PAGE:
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Family Member in Trouble

Seeing a family member make decisions that you know will only bring them more suffering is painful.  You love them and desperately want them to be well, and want a sense of peace in your family.

When a family member is caught in something as serious as alcoholism, depression, or a violent relationship, it's easy to feel overwhelmed.  Your mind spins stories about what s/he should be doing or the perfect thing you could say to change him or her.  You might find yourself expressing this by saying, "You are being irresponsible. You need to act like an adult!" Or "You know you are an alcoholic and you're being stubborn about getting help.  You have got to admit this!" 

You may also shift to the other extreme.  You tell yourself, that his or her behavior shouldn't affect you.  That you can't change her or him so you should just not say anything.

The good news is you still get to have your feelings and needs even when your family member is suffering and having difficulty meeting his or her needs. 

The fact is, your family member's behavior affects you.  You can express this directly and make a request.  Here is an example:

"When I hear you say you were up all night drinking and feel sick today, I worry about your well-being. I wonder if you would be willing to go to bed early tonight and get a full eight hours of sleep?"

There are four elements in this expression that increase the probability of both being heard and getting needs met for both of you.

1. You refer to only one event.   You resist the temptation to build a case by listing all the unhealthy behaviors you have observed recently.

2.  You refer to that one event in neutral terms.  You resist the temptation to build a case by adding in your evaluations and judgments.

3.  You reveal your feelings and needs rather than telling the other person what is wrong with her or him.

4.  You make a simple, specific, and do-able request.  You can't help someone beat alcoholism with edicts about who s/he is or all the many things s/he should do.  You can help someone work toward health by offering something in the moment that is one baby step in that direction.

If you are struggling with a family member's behavior, take a moment now and connect to your own feelings and needs.  What simple and do-able request could you make that would begin to meet your own needs and also contribute to his or her well-being?

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7 Responses

  1. Jul 03, 2011
    Judith Gottlieb

    I liked this idea because it gives me a sense of having power and acknowledging my own sadness, anger, sense of inability to create change.
    I like it because it is an action that I can do without creating blame and there is a good chance it will be heard by my family member.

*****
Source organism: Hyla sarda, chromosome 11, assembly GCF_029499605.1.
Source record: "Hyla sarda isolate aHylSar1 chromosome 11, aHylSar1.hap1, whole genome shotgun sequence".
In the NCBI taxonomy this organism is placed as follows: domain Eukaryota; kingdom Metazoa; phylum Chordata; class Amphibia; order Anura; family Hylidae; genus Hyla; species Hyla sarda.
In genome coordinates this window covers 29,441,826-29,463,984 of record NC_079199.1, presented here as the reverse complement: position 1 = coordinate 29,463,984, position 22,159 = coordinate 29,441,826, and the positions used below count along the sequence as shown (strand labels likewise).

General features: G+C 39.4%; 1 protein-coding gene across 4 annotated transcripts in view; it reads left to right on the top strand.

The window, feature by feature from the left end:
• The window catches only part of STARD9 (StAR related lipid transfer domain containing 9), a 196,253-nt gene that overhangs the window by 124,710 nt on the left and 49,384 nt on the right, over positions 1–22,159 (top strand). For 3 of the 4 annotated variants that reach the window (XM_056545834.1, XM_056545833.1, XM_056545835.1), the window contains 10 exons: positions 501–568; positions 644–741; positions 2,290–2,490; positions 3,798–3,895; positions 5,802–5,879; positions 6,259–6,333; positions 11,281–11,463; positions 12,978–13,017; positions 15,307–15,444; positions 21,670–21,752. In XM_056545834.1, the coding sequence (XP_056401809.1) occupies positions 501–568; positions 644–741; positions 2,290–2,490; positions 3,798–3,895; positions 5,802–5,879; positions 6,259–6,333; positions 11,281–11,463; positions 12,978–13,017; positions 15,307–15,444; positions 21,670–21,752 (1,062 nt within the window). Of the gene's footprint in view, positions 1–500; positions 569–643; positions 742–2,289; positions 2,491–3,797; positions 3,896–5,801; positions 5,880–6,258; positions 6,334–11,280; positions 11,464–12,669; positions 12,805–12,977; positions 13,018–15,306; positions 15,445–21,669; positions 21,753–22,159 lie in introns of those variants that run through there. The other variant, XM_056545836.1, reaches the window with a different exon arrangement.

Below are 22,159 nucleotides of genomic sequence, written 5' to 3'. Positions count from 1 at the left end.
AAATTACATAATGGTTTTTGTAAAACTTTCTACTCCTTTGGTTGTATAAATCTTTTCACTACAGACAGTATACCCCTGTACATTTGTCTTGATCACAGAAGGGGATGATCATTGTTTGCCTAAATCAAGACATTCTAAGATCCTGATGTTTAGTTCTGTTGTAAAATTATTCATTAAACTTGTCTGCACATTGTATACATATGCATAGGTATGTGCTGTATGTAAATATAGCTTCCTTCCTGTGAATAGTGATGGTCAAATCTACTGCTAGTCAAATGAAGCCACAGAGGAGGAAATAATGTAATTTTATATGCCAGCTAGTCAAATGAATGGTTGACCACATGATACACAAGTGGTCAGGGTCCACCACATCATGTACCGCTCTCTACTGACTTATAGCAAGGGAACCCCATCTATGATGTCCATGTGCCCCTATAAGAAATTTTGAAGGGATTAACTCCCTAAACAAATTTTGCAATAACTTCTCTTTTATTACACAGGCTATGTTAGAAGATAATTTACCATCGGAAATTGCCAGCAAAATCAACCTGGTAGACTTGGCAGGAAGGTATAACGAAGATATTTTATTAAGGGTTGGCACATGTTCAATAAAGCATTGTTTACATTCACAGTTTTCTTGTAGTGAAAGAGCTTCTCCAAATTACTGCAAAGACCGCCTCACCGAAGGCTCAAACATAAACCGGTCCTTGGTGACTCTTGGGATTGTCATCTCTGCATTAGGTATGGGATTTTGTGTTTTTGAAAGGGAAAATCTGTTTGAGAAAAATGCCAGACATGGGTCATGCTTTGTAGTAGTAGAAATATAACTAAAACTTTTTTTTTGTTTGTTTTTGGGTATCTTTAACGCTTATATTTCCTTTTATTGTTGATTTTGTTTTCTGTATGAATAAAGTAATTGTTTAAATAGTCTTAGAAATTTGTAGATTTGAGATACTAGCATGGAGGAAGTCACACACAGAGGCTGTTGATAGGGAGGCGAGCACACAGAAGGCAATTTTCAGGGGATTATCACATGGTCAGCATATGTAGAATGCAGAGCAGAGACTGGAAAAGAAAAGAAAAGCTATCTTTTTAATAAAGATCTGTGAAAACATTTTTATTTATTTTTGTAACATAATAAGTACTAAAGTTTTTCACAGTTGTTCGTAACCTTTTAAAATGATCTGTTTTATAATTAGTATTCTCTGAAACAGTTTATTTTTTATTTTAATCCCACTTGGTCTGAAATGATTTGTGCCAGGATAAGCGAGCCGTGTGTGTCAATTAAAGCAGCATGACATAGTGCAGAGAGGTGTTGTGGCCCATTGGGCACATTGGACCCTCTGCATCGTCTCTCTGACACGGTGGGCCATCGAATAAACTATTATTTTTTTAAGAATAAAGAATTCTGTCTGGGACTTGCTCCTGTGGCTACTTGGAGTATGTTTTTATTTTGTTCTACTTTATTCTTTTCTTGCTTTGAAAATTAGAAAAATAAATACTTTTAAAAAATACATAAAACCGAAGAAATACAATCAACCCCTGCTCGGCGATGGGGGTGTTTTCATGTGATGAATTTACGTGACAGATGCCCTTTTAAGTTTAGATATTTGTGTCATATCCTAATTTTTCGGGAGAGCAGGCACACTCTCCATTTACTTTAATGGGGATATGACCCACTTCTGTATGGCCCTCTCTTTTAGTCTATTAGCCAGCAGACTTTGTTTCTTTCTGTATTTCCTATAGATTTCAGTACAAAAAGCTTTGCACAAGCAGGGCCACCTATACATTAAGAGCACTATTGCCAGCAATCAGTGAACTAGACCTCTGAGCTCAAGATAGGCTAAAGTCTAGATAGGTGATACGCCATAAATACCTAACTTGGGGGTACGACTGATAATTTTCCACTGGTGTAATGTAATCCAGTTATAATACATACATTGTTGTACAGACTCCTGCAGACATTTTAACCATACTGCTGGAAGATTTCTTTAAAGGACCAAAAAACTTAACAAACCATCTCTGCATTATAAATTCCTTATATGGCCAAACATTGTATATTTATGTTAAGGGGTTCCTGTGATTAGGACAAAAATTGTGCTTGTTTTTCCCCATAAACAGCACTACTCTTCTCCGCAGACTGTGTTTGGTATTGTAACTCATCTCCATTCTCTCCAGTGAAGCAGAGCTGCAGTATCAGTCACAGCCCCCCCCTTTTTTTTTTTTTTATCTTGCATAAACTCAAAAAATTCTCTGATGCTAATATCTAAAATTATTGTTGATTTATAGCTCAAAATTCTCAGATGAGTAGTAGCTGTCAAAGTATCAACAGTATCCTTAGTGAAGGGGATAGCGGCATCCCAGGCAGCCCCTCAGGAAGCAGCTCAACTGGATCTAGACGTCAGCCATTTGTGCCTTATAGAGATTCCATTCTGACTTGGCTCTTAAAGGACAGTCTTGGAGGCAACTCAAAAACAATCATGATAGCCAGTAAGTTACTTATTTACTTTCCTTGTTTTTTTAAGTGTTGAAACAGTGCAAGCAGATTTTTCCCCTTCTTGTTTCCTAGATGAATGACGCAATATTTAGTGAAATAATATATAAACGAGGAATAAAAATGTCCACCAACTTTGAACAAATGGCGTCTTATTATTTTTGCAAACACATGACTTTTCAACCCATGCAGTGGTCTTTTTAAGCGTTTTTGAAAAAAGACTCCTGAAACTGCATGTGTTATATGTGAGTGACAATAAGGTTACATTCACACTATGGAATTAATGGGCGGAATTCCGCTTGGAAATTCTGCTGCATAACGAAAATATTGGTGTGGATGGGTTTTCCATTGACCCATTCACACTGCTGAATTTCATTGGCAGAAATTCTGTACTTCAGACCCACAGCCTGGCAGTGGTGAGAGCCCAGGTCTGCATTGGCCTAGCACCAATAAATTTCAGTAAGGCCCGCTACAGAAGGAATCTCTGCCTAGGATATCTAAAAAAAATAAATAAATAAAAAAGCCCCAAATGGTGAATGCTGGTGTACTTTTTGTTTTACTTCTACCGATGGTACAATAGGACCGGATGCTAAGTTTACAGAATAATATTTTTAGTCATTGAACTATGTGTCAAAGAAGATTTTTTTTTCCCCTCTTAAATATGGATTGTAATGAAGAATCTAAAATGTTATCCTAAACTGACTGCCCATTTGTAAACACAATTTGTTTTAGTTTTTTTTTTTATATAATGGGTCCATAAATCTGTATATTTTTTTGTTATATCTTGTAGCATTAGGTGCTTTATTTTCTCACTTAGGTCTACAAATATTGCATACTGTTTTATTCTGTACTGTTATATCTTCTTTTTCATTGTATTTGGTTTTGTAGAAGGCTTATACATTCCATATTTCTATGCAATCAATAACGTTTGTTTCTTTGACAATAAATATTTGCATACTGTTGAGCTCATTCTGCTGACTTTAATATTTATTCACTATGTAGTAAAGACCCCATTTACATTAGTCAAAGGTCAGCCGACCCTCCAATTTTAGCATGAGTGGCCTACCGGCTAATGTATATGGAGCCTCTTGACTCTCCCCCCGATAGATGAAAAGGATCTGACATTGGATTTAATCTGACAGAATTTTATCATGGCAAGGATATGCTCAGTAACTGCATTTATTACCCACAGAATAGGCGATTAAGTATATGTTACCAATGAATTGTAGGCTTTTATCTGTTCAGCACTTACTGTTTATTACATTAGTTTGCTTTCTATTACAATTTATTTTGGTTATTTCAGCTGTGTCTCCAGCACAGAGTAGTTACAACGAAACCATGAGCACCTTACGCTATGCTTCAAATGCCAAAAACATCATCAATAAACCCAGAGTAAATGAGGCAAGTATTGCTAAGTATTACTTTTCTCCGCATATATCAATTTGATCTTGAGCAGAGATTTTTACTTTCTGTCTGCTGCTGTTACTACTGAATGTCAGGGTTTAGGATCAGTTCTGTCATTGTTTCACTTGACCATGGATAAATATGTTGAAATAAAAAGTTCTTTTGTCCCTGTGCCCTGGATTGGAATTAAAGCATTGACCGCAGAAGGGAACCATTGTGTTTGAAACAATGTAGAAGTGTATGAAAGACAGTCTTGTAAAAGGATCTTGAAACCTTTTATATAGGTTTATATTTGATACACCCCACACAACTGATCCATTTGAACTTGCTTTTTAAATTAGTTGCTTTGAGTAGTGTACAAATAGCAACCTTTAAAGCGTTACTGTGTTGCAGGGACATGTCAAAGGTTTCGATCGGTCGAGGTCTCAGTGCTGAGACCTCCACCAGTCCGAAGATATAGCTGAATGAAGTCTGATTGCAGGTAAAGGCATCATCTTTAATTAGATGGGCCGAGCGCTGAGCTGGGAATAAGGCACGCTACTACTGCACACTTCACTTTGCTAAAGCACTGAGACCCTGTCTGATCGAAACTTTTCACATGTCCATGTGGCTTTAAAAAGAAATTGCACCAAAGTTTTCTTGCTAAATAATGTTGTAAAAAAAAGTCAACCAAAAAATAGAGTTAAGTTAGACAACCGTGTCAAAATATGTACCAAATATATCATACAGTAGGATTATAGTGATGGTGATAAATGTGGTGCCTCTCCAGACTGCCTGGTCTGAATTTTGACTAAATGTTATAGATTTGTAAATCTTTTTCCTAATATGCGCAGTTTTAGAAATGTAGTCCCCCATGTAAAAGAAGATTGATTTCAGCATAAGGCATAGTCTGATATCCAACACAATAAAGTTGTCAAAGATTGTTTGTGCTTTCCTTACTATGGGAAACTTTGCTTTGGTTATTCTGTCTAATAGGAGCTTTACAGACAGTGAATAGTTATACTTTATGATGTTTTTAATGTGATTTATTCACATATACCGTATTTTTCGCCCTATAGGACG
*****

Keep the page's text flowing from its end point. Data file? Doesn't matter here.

( I ran into your Gem of the Week somehow by when surfing the web.... have shared it with my empathy buddy and a good friend who has studied NVC)
    I am grateful for your contribution and although I live in Oakland, CA I find your weekly gem helpful. Sincerely, Judith Gottlieb

  2. Jul 04, 2011

    I have just watched a dearly loved one battle with addiction, severe depression,other mental illness and recovery from several violent relationships.
    I found there was very little I could say, even tiny bsby steps were misunderstood in her illness as threats or some other kind of danger. So all we could do was BE there and offer our love, though we experienced great pain and helplessness. When the opportunity arose we could be gently truthful. Yes, it was neutral,and any requests we made were simple, specific and do-able.....spot-on!
    I took great comfort from the recent research at Otago University which states that those with the best chance of recovery from mental illness are the folk who have solid family support. So those of us who could, just hung in there, and in the last four months we have seen the tide turn and wellness is now slowly coming within her grasp.
    My point is that I had to look elsewhere for ways to deal with my pain, which was very great. Thankfully, so thankfully, I see my loved one now with a chance to rebuild her life.
    Thank you for your clarity and compassion,
    Tessa Whiteman

  3. Jul 05, 2011

    Very glad to hear how this was helpful for you. And glad to have community in Oakland, thanks for taking the time to write.

  4. Jul 05, 2011

    thank you for sharing this with us Tessa. I value hearing the wisdom you gained and the benefits you all experienced, inspiring.

  5. Jul 05, 2011
    JoAnne Guerrero

    Well I think I get a lot out of these Gems I say Hmmmm I wonder who in our family this is based on. I think you are real intelligent and your gems really hit home. thank you

  6. Jul 27, 2011
    Ted Zuschlag

    THANK YOU for spelling it out so lucidly.

    Referring to only ONE event asks significant effort of my mind. But it is worthy effort. (Rather than one event, I imagine writing a long novel. ;-) ) After I used the "simple" structure, Lo!, I got a "simple" answer back ... and felt heard! After that one baby step I smiled inside and out!

  7. Jul 28, 2011

    I would have liked to seen that inside and out smile Ted. Thank you for your practice!

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